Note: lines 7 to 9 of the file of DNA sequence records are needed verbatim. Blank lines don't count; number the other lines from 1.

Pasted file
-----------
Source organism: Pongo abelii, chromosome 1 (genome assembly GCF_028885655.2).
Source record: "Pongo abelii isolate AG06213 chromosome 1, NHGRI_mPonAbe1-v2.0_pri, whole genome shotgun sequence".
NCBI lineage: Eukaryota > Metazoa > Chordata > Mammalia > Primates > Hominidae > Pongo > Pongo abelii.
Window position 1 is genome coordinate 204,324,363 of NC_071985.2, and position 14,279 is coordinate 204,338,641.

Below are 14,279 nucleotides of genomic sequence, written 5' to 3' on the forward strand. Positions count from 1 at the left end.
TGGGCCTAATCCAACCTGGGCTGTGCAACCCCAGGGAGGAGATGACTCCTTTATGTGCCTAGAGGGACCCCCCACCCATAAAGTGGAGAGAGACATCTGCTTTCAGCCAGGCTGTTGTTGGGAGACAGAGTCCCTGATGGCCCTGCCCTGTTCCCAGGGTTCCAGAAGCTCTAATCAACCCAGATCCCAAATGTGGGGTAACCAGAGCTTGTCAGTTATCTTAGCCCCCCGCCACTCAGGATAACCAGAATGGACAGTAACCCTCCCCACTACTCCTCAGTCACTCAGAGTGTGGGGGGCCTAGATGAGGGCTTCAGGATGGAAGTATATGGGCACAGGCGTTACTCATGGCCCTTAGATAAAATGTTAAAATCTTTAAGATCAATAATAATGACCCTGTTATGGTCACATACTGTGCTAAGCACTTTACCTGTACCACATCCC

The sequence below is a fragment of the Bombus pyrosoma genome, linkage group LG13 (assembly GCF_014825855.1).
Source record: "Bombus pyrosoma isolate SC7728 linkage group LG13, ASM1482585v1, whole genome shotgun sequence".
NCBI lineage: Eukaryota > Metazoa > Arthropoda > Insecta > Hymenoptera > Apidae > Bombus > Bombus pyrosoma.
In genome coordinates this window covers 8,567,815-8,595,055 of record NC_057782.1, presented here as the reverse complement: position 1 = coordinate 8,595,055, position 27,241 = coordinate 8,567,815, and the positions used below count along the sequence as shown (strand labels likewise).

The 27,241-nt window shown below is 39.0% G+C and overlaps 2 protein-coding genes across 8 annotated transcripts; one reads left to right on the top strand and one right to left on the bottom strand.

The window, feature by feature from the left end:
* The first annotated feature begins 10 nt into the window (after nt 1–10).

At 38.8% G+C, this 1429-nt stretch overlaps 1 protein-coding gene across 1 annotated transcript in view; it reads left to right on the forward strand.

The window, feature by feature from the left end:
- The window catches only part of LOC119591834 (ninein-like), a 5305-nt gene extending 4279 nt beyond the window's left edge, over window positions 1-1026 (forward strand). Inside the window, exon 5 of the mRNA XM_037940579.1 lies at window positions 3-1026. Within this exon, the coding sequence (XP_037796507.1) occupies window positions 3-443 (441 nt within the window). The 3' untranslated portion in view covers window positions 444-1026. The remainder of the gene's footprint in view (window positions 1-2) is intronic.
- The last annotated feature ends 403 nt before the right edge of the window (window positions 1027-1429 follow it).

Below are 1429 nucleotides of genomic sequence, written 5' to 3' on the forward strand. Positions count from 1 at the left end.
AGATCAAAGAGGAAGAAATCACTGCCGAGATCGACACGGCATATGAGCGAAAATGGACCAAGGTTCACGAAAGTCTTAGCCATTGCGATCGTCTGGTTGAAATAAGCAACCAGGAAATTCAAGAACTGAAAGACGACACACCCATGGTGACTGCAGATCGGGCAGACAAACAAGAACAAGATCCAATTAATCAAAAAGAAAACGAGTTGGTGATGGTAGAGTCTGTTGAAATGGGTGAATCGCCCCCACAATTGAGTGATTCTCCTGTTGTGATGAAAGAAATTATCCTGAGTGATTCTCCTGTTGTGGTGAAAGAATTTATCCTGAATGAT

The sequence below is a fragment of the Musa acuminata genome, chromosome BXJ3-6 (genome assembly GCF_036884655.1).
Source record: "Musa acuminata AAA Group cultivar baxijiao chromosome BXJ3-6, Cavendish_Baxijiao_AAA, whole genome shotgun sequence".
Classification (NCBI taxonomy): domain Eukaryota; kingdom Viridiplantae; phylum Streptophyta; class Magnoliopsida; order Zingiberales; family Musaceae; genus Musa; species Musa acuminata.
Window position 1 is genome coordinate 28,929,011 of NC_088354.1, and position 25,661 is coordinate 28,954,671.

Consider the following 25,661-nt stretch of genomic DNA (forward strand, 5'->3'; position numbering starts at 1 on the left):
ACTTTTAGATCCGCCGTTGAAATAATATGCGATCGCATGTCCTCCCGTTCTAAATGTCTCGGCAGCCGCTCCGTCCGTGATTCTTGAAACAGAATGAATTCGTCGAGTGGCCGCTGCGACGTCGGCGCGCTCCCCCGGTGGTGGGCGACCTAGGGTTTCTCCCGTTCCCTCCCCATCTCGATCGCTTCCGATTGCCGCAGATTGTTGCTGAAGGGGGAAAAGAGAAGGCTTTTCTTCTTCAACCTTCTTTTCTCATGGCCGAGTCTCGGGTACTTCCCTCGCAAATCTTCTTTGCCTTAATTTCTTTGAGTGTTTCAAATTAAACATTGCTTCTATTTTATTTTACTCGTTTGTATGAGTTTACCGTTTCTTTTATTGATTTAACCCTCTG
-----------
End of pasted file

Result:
The sequence below is a fragment of the Bombus pyrosoma genome, linkage group LG13 (assembly GCF_014825855.1).
Source record: "Bombus pyrosoma isolate SC7728 linkage group LG13, ASM1482585v1, whole genome shotgun sequence".
NCBI lineage: Eukaryota > Metazoa > Arthropoda > Insecta > Hymenoptera > Apidae > Bombus > Bombus pyrosoma.